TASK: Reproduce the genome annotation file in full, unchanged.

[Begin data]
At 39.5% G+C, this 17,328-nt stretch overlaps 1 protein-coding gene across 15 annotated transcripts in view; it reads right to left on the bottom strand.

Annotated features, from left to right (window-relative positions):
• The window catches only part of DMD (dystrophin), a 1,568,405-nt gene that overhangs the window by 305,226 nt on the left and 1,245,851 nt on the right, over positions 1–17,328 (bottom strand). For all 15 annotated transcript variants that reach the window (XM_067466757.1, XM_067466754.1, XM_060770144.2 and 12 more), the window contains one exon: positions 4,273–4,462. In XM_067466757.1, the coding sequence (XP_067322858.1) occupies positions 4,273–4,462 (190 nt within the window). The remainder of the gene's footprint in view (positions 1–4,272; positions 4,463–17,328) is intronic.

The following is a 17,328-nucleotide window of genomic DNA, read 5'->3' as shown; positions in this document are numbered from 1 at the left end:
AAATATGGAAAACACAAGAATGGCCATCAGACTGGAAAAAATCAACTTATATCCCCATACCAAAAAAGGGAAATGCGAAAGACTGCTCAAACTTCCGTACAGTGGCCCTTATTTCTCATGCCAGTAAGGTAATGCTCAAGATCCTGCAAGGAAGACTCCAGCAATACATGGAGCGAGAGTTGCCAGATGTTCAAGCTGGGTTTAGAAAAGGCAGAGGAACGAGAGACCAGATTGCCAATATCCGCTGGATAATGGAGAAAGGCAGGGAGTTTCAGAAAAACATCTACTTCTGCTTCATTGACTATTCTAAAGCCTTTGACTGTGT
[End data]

At 39.5% G+C, this 17,328-nt stretch overlaps 1 protein-coding gene across 15 annotated transcripts in view; it reads right to left on the bottom strand.

Annotated features, from left to right (window-relative positions):
• The window catches only part of DMD (dystrophin), a 1,568,405-nt gene that overhangs the window by 305,226 nt on the left and 1,245,851 nt on the right, over positions 1–17,328 (bottom strand). For all 15 annotated transcript variants that reach the window (XM_067466757.1, XM_067466754.1, XM_060770144.2 and 12 more), the window contains one exon: positions 4,273–4,462. In XM_067466757.1, the coding sequence (XP_067322858.1) occupies positions 4,273–4,462 (190 nt within the window). The remainder of the gene's footprint in view (positions 1–4,272; positions 4,463–17,328) is intronic.

The following is a 17,328-nucleotide window of genomic DNA, read 5'->3' as shown; positions in this document are numbered from 1 at the left end:
AAATATGGAAAACACAAGAATGGCCATCAGACTGGAAAAAATCAACTTATATCCCCATACCAAAAAAGGGAAATGCGAAAGACTGCTCAAACTTCCGTACAGTGGCCCTTATTTCTCATGCCAGTAAGGTAATGCTCAAGATCCTGCAAGGAAGACTCCAGCAATACATGGAGCGAGAGTTGCCAGATGTTCAAGCTGGGTTTAGAAAAGGCAGAGGAACGAGAGACCAGATTGCCAATATCCGCTGGATAATGGAGAAAGGCAGGGAGTTTCAGAAAAACATCTACTTCTGCTTCATTGACTATTCTAAAGCCTTTGACTGTGT